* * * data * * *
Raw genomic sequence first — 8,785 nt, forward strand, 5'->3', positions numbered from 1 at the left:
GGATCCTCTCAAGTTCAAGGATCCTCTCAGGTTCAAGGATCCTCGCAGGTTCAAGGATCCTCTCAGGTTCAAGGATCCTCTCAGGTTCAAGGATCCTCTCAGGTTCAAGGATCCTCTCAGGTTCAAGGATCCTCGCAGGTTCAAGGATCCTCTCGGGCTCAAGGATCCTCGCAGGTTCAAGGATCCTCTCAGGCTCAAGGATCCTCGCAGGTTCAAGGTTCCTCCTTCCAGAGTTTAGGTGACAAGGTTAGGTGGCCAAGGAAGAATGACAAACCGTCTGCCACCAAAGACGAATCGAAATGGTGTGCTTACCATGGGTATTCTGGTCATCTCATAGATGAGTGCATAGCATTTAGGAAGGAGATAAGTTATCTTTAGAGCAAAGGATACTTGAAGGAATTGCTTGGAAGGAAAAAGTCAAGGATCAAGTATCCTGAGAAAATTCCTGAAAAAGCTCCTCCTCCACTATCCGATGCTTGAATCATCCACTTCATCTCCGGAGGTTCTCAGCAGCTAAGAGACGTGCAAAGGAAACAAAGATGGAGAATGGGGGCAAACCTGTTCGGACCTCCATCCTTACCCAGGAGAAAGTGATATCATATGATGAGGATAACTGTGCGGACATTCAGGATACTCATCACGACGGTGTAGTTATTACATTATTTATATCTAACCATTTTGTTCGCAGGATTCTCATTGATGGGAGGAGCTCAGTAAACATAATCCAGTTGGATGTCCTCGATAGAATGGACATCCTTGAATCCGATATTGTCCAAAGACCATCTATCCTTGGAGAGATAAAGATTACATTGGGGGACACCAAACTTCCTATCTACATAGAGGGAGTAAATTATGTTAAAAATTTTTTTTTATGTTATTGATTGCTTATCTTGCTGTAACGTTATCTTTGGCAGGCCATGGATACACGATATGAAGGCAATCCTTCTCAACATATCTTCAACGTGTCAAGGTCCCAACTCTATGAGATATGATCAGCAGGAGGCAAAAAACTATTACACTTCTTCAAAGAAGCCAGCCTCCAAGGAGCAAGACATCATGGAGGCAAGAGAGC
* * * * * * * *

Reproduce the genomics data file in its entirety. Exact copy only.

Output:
Raw genomic sequence first — 8,785 nt, forward strand, 5'->3', positions numbered from 1 at the left:
GGATCCTCTCAAGTTCAAGGATCCTCTCAGGTTCAAGGATCCTCGCAGGTTCAAGGATCCTCTCAGGTTCAAGGATCCTCTCAGGTTCAAGGATCCTCTCAGGTTCAAGGATCCTCTCAGGTTCAAGGATCCTCGCAGGTTCAAGGATCCTCTCGGGCTCAAGGATCCTCGCAGGTTCAAGGATCCTCTCAGGCTCAAGGATCCTCGCAGGTTCAAGGTTCCTCCTTCCAGAGTTTAGGTGACAAGGTTAGGTGGCCAAGGAAGAATGACAAACCGTCTGCCACCAAAGACGAATCGAAATGGTGTGCTTACCATGGGTATTCTGGTCATCTCATAGATGAGTGCATAGCATTTAGGAAGGAGATAAGTTATCTTTAGAGCAAAGGATACTTGAAGGAATTGCTTGGAAGGAAAAAGTCAAGGATCAAGTATCCTGAGAAAATTCCTGAAAAAGCTCCTCCTCCACTATCCGATGCTTGAATCATCCACTTCATCTCCGGAGGTTCTCAGCAGCTAAGAGACGTGCAAAGGAAACAAAGATGGAGAATGGGGGCAAACCTGTTCGGACCTCCATCCTTACCCAGGAGAAAGTGATATCATATGATGAGGATAACTGTGCGGACATTCAGGATACTCATCACGACGGTGTAGTTATTACATTATTTATATCTAACCATTTTGTTCGCAGGATTCTCATTGATGGGAGGAGCTCAGTAAACATAATCCAGTTGGATGTCCTCGATAGAATGGACATCCTTGAATCCGATATTGTCCAAAGACCATCTATCCTTGGAGAGATAAAGATTACATTGGGGGACACCAAACTTCCTATCTACATAGAGGGAGTAAATTATGTTAAAAATTTTTTTTTATGTTATTGATTGCTTATCTTGCTGTAACGTTATCTTTGGCAGGCCATGGATACACGATATGAAGGCAATCCTTCTCAACATATCTTCAACGTGTCAAGGTCCCAACTCTATGAGATATGATCAGCAGGAGGCAAAAAACTATTACACTTCTTCAAAGAAGCCAGCCTCCAAGGAGCAAGACATCATGGAGGCAAGAGAGC